Changes made to the Original Bill proposed in 2017
- The government also decided to scrap a proposal in the original Bill to conduct an additional licentiate exam that all medical graduates would have to take in order to practise, in the face of virulent opposition.
- It also removed, rightly, a proposal in the older Bill for a bridge course for AYUSH practitioners to make a lateral entry into allopathy.
Opposition to the bill.
- A bridge course allowing alternative-medicine practitioners to prescribe modern drugs is mentioned in the bill. Unscientific mixing of systems and empowering of other practitioners through bridge courses will only pave the way for substandard doctors and substandard medical practice. This will seriously impact patient care and patient safety
- Indian Medical Association (IMA) opposed the bill that it will cripple the functioning of medical professionals by making them completely answerable to the bureaucracy and non-medical administrators. NMC will become subservient to the health ministry, given that the representation of the medical profession in the new regulatory framework is minimal.
- The bill takes away the voting right of every doctor in Indiato elect their medical council.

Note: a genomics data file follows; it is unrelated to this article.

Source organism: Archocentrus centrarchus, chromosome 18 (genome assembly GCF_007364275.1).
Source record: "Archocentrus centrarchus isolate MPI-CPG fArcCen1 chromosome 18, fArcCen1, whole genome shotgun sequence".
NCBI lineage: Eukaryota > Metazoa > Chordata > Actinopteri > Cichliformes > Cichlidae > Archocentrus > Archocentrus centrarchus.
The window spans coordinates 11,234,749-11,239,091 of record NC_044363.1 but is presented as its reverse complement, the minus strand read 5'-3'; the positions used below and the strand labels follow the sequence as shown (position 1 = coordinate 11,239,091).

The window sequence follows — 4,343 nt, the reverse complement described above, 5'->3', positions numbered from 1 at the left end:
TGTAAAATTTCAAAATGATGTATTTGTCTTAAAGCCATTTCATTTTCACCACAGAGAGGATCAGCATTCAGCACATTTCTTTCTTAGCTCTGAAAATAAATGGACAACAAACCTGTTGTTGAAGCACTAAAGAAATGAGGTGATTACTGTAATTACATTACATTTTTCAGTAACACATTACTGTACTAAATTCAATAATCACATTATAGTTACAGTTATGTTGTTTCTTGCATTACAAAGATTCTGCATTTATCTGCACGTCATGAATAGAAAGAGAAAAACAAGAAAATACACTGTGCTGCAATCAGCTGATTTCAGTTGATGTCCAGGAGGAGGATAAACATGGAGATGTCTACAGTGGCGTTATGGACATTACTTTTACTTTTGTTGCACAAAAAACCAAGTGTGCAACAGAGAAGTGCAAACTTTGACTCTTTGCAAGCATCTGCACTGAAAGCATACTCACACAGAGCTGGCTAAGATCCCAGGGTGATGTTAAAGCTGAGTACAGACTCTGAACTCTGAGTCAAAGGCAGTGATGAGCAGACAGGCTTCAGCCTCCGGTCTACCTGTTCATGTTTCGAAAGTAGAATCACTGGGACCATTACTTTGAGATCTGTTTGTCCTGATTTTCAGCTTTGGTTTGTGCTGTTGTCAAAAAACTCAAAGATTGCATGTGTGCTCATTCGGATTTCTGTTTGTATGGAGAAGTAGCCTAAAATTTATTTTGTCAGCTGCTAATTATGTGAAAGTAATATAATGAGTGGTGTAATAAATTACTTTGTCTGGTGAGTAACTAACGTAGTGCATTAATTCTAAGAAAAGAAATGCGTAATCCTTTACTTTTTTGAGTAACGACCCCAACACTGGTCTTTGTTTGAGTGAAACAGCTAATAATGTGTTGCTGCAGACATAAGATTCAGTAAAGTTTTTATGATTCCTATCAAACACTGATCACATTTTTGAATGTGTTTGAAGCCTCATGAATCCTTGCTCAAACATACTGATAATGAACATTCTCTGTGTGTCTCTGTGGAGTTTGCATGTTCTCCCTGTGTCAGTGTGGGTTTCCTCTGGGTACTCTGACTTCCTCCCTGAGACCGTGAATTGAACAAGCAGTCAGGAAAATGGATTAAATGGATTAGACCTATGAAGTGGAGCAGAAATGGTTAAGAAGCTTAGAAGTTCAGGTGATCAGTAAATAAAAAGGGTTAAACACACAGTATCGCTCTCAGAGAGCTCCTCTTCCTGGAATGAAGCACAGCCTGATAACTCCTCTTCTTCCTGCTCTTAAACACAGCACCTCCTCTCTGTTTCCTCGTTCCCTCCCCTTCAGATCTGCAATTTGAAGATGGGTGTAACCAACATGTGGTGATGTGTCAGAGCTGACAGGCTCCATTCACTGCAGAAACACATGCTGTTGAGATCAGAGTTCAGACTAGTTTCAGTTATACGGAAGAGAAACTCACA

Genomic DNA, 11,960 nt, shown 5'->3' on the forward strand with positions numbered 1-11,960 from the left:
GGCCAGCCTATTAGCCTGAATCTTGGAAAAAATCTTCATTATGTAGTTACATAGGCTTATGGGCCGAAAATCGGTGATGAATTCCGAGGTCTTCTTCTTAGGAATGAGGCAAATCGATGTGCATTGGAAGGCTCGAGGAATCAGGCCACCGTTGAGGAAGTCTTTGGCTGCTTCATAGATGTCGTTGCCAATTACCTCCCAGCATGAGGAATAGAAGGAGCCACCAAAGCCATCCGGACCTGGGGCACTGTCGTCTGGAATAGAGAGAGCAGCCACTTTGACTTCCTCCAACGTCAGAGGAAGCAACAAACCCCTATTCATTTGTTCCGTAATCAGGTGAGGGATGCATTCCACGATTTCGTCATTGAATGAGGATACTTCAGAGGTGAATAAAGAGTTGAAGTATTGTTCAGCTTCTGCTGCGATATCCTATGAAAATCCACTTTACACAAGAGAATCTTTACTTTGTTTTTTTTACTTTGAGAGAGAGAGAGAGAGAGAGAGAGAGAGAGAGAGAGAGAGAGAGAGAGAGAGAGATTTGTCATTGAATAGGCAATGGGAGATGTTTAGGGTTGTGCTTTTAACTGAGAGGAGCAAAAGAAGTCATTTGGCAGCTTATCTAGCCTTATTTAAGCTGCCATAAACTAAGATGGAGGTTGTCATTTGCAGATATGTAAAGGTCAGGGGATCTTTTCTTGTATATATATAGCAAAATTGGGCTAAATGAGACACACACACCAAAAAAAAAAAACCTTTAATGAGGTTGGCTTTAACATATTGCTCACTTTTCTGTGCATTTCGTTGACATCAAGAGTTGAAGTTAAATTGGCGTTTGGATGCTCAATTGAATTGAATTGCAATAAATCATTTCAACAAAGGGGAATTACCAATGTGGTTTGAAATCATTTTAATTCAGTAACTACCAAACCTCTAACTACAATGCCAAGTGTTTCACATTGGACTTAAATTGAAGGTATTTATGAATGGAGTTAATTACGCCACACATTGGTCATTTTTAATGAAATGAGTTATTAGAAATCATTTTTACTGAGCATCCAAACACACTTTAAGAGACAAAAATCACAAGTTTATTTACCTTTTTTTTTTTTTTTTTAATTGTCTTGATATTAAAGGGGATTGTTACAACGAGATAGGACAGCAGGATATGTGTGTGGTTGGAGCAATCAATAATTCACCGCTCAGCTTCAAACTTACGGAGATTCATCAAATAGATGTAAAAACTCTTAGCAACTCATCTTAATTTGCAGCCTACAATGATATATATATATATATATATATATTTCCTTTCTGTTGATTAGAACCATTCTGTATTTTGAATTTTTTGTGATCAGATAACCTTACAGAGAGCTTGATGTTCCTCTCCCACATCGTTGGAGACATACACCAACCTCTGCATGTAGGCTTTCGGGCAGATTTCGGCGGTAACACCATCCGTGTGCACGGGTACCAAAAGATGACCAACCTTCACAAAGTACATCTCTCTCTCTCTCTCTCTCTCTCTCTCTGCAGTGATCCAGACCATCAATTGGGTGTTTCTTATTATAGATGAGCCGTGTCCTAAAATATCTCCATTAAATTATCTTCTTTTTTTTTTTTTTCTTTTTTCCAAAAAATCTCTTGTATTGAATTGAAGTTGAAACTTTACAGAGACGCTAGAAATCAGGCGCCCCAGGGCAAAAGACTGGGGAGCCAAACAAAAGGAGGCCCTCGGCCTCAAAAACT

- The bill allows private medical colleges to charge at will, nullifying whatever solace the NEET brought. The proposed NMC Bill discreetly intends to equate the post-graduate degrees given by MCI or proposed NMC and the National Board of Examination (NBE), which is unjustified too.
- Standards have been laid down for MCI courses, but not for NBE courses which are often run in private hospitals and nursing homes.
- It would replace an elected body (Medical Council of India, MCI) with one where representatives are “nominated.
- It is crucial now for the Centre to work amicably with States, and the Indian Medical Association, which is opposed to the Bill, taking them along to ease the process of implementation.
- At any cost, it must avoid the creation of inflexible roadblocks as happened with NEET in some States.
- The clearance of these hurdles, then, as recalled from experience, become fraught with legal and political battles, leaving behind much bitterness.
- NEXT will have to be a lot neater.
What is National Medical Commission Bill 2019 why is the medical fraternity opposed to it?